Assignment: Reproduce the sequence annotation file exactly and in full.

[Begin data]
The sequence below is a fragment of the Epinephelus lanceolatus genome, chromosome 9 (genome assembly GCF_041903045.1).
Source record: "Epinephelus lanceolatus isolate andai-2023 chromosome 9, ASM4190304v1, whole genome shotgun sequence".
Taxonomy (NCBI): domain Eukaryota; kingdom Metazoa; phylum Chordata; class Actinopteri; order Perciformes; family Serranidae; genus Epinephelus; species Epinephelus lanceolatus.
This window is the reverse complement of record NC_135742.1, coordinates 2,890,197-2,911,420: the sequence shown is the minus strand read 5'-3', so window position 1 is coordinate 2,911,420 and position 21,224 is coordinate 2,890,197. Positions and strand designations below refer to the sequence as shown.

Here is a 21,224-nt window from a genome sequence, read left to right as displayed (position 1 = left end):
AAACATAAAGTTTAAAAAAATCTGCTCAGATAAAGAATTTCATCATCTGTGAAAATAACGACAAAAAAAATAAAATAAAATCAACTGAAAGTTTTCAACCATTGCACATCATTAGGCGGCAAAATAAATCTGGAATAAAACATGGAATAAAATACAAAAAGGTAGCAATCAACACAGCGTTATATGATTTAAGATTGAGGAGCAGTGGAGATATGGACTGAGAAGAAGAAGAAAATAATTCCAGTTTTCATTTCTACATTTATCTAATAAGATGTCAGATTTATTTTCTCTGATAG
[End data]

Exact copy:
The sequence below is a fragment of the Epinephelus lanceolatus genome, chromosome 9 (genome assembly GCF_041903045.1).
Source record: "Epinephelus lanceolatus isolate andai-2023 chromosome 9, ASM4190304v1, whole genome shotgun sequence".
Taxonomy (NCBI): domain Eukaryota; kingdom Metazoa; phylum Chordata; class Actinopteri; order Perciformes; family Serranidae; genus Epinephelus; species Epinephelus lanceolatus.
This window is the reverse complement of record NC_135742.1, coordinates 2,890,197-2,911,420: the sequence shown is the minus strand read 5'-3', so window position 1 is coordinate 2,911,420 and position 21,224 is coordinate 2,890,197. Positions and strand designations below refer to the sequence as shown.

Here is a 21,224-nt window from a genome sequence, read left to right as displayed (position 1 = left end):
AAACATAAAGTTTAAAAAAATCTGCTCAGATAAAGAATTTCATCATCTGTGAAAATAACGACAAAAAAAATAAAATAAAATCAACTGAAAGTTTTCAACCATTGCACATCATTAGGCGGCAAAATAAATCTGGAATAAAACATGGAATAAAATACAAAAAGGTAGCAATCAACACAGCGTTATATGATTTAAGATTGAGGAGCAGTGGAGATATGGACTGAGAAGAAGAAGAAAATAATTCCAGTTTTCATTTCTACATTTATCTAATAAGATGTCAGATTTATTTTCTCTGATAG